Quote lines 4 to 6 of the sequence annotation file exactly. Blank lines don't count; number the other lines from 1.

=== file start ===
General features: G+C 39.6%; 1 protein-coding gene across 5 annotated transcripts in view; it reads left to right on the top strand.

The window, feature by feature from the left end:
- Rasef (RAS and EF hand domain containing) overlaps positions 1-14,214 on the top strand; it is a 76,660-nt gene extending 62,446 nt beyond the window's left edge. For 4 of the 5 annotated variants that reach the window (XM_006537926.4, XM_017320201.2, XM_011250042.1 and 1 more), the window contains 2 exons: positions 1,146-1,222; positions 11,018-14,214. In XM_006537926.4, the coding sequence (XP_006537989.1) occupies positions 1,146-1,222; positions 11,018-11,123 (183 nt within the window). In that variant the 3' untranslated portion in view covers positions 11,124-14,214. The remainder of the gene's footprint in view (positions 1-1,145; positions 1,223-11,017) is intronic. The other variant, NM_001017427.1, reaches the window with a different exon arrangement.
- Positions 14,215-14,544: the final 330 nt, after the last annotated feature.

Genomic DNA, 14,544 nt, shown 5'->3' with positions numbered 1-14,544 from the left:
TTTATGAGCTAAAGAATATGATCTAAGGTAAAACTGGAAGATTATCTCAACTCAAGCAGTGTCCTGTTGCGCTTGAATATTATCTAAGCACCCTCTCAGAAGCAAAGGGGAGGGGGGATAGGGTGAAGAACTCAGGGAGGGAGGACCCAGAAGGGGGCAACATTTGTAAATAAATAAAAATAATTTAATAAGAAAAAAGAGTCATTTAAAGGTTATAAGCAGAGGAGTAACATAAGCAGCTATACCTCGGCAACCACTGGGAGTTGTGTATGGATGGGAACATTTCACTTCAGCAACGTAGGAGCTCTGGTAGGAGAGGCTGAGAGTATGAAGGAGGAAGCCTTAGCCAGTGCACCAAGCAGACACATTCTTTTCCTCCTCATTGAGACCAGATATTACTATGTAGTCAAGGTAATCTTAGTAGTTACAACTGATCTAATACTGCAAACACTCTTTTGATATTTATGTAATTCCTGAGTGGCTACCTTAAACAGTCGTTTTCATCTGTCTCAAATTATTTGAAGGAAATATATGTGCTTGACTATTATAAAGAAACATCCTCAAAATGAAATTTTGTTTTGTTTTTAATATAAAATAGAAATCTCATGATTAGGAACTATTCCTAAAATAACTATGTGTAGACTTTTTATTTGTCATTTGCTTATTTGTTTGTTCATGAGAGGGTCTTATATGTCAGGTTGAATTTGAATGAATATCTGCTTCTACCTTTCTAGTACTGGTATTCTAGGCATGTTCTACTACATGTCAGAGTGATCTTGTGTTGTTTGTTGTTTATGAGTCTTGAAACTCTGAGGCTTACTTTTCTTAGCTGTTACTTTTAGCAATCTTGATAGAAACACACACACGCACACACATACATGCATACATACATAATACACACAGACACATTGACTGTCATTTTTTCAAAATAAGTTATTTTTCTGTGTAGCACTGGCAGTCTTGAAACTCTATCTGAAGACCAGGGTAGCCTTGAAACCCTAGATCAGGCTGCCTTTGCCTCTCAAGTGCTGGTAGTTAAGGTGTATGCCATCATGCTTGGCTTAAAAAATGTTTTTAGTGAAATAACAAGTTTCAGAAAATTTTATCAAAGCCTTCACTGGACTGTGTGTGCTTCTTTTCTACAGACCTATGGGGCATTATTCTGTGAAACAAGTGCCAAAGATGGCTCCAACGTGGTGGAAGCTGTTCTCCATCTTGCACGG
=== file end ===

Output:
- Positions 14,215-14,544: the final 330 nt, after the last annotated feature.

Genomic DNA, 14,544 nt, shown 5'->3' with positions numbered 1-14,544 from the left:
TTTATGAGCTAAAGAATATGATCTAAGGTAAAACTGGAAGATTATCTCAACTCAAGCAGTGTCCTGTTGCGCTTGAATATTATCTAAGCACCCTCTCAGAAGCAAAGGGGAGGGGGGATAGGGTGAAGAACTCAGGGAGGGAGGACCCAGAAGGGGGCAACATTTGTAAATAAATAAAAATAATTTAATAAGAAAAAAGAGTCATTTAAAGGTTATAAGCAGAGGAGTAACATAAGCAGCTATACCTCGGCAACCACTGGGAGTTGTGTATGGATGGGAACATTTCACTTCAGCAACGTAGGAGCTCTGGTAGGAGAGGCTGAGAGTATGAAGGAGGAAGCCTTAGCCAGTGCACCAAGCAGACACATTCTTTTCCTCCTCATTGAGACCAGATATTACTATGTAGTCAAGGTAATCTTAGTAGTTACAACTGATCTAATACTGCAAACACTCTTTTGATATTTATGTAATTCCTGAGTGGCTACCTTAAACAGTCGTTTTCATCTGTCTCAAATTATTTGAAGGAAATATATGTGCTTGACTATTATAAAGAAACATCCTCAAAATGAAATTTTGTTTTGTTTTTAATATAAAATAGAAATCTCATGATTAGGAACTATTCCTAAAATAACTATGTGTAGACTTTTTATTTGTCATTTGCTTATTTGTTTGTTCATGAGAGGGTCTTATATGTCAGGTTGAATTTGAATGAATATCTGCTTCTACCTTTCTAGTACTGGTATTCTAGGCATGTTCTACTACATGTCAGAGTGATCTTGTGTTGTTTGTTGTTTATGAGTCTTGAAACTCTGAGGCTTACTTTTCTTAGCTGTTACTTTTAGCAATCTTGATAGAAACACACACACGCACACACATACATGCATACATACATAATACACACAGACACATTGACTGTCATTTTTTCAAAATAAGTTATTTTTCTGTGTAGCACTGGCAGTCTTGAAACTCTATCTGAAGACCAGGGTAGCCTTGAAACCCTAGATCAGGCTGCCTTTGCCTCTCAAGTGCTGGTAGTTAAGGTGTATGCCATCATGCTTGGCTTAAAAAATGTTTTTAGTGAAATAACAAGTTTCAGAAAATTTTATCAAAGCCTTCACTGGACTGTGTGTGCTTCTTTTCTACAGACCTATGGGGCATTATTCTGTGAAACAAGTGCCAAAGATGGCTCCAACGTGGTGGAAGCTGTTCTCCATCTTGCACGG